Did you talk to any survivors and descendants?
HJ: We did. We interviewed Jack Haley’s grandson. Once again, this is the Tin Man from The Wizard of Oz. We interviewed him in Jack Haley’s old house in Beverly Hills. We also talked with Jack Haley’s biographer. And his biographer talks about how Jack probably felt very sad by the fact that he was so Catholic and wanted to help built this theme park, this Bible theme park, and the public didn’t want it. Or at least the clergy didn’t want it. We also interviewed, among others, Donald Duncan's granddaughter who remembers her grandfather talking about the park and his role in it too.
SH: I think there is definitely a layer about the park and the historical aspects of it, but there are a lot of other layers in there that really make [the film] even more compelling.
HJ: One of my favorite interviews is with Malcolm Boyd. He is a religious leader, a gay rights activist, and he’s involved with Mark Thompson, who was the editor of The Advocate for many years. And Malcolm Boyd is a reverend in the Episcopal Church and he actually worked with the Bishop who spoke out against the park 50 years ago. Boyd was also involved in film and we talk a lot about the influence upon "Bible Storyland" from Bible films in the late '50s like Cleopatra, Ben Hur, The Ten Commandments ... There was a slew in the late '50s of these really popular films and Disneyland was popular and these guys came up with the idea of merging them and create a Bible Disneyland. Boyd was also a civil rights activist and marched with Martin Luther King. So he is an amazing character. He has written about 30 books and he is one of my favorite interviews.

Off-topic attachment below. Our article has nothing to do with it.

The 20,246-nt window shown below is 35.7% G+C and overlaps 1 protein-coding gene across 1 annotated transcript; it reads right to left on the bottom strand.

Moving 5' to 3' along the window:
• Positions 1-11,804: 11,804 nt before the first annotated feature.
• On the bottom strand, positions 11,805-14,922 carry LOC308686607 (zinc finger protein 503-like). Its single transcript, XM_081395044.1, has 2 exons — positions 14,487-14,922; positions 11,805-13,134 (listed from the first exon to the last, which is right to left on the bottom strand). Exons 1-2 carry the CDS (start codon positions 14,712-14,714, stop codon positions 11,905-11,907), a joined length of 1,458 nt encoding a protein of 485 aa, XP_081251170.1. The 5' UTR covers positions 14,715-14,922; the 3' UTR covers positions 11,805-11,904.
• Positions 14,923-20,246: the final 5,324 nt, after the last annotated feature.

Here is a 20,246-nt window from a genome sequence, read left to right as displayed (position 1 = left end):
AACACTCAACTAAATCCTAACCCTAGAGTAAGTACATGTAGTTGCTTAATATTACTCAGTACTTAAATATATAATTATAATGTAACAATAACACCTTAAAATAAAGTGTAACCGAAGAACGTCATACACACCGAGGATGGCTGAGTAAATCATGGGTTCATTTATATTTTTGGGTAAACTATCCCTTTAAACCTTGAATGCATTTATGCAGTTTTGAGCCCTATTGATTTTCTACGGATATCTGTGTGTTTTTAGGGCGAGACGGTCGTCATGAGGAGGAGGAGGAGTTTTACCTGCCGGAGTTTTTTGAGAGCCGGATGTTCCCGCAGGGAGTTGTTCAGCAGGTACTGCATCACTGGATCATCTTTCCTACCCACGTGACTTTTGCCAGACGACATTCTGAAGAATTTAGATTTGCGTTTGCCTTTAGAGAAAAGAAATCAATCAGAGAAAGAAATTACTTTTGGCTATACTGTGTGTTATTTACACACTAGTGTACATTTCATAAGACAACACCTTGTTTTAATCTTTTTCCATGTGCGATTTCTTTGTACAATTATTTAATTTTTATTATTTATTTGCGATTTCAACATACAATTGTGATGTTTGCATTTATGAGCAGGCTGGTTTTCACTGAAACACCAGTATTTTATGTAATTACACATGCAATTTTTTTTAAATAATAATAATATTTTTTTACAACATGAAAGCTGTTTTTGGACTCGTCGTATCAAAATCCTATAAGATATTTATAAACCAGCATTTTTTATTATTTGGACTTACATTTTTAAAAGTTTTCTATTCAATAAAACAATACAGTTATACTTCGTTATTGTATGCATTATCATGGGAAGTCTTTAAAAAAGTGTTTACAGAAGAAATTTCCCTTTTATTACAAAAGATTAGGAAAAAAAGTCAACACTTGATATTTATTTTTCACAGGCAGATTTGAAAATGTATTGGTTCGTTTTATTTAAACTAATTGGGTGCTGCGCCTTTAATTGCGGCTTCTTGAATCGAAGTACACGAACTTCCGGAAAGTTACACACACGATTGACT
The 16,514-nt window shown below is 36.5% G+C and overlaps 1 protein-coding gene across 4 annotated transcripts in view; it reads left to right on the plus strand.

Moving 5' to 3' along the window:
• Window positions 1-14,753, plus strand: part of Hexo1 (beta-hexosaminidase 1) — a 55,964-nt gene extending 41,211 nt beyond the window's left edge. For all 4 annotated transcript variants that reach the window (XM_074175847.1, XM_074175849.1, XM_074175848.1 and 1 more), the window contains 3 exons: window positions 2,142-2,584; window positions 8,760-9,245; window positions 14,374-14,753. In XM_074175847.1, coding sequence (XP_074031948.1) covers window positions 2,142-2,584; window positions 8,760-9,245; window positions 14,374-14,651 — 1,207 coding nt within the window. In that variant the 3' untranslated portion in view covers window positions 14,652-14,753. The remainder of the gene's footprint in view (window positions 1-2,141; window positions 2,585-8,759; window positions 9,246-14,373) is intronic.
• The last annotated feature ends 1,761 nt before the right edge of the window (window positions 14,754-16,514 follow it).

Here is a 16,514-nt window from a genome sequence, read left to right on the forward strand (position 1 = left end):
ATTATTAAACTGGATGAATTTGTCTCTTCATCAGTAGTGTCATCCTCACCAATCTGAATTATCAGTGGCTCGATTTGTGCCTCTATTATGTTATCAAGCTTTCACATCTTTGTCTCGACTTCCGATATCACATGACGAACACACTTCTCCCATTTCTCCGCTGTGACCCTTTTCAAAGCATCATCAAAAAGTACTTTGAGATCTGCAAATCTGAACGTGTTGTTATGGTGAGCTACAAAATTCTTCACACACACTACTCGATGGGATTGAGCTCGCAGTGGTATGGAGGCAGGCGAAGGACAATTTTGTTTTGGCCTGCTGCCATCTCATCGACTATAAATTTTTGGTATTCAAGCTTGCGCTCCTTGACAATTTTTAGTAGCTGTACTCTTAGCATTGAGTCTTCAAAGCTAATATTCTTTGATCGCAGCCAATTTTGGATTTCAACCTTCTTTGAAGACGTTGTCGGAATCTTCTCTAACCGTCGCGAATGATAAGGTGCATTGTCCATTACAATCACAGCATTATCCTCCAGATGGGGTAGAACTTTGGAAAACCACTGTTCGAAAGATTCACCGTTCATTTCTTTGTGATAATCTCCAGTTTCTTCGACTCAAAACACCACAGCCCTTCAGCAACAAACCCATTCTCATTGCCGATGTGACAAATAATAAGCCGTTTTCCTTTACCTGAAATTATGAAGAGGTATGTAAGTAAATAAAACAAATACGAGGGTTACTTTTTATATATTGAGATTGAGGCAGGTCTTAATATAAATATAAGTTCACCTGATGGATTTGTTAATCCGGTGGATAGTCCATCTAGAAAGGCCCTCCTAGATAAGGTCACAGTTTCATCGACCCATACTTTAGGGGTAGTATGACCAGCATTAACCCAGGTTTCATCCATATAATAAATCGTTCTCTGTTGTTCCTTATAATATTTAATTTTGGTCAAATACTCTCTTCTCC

And now you're having the world premiere in San Antonio, your birthplace. What's your story here?
HJ: My father was in the Air Force and my family lived in San Antonio, on Rayburn Avenue. I was born at Lackland Air Force Base. Unfortunately, I left San Antonio when I was eight months old and I never lived here. I now live in Los Angeles. But I like it here and San Antonio has been nice to us since we came.
SH: And I want to acknowledge one thing about the San Antonio Film Festival: They really saw our film, they got it and they're behind the movie. We've been getting a lot of publicity, I feel they're behind us, and it's a great feeling.
HJ: We went over to the Palladium and it’s a magnificent building, kind of like a Roman edifice. And to walk into the movie theater where my movie was going to play and see this beautiful new theater and a new screen sent chills down my spine. I said, "Stephanie this is where our movie's going to be, right here on this screen." So that was very exciting.
SH: We were at the Palladium and it had a red carpet setup so it was great when they handed us our badges. We had just flown in from Los Angeles, the home of film. So here we were, and we go into this mall and there is a red carpet and a little group of volunteers and they gave us our filmmaker badges and I have to say I was so excited to stand there with my filmmaker badge. And of all the places around the world this was the place that was going to show us for the first time, and it was so exciting.
HJ: It seems like there is great energy behind the San Antonio Film Festival, and we're glad to be here.
For more information, got to safilm.com.
— Enrique Lopetegui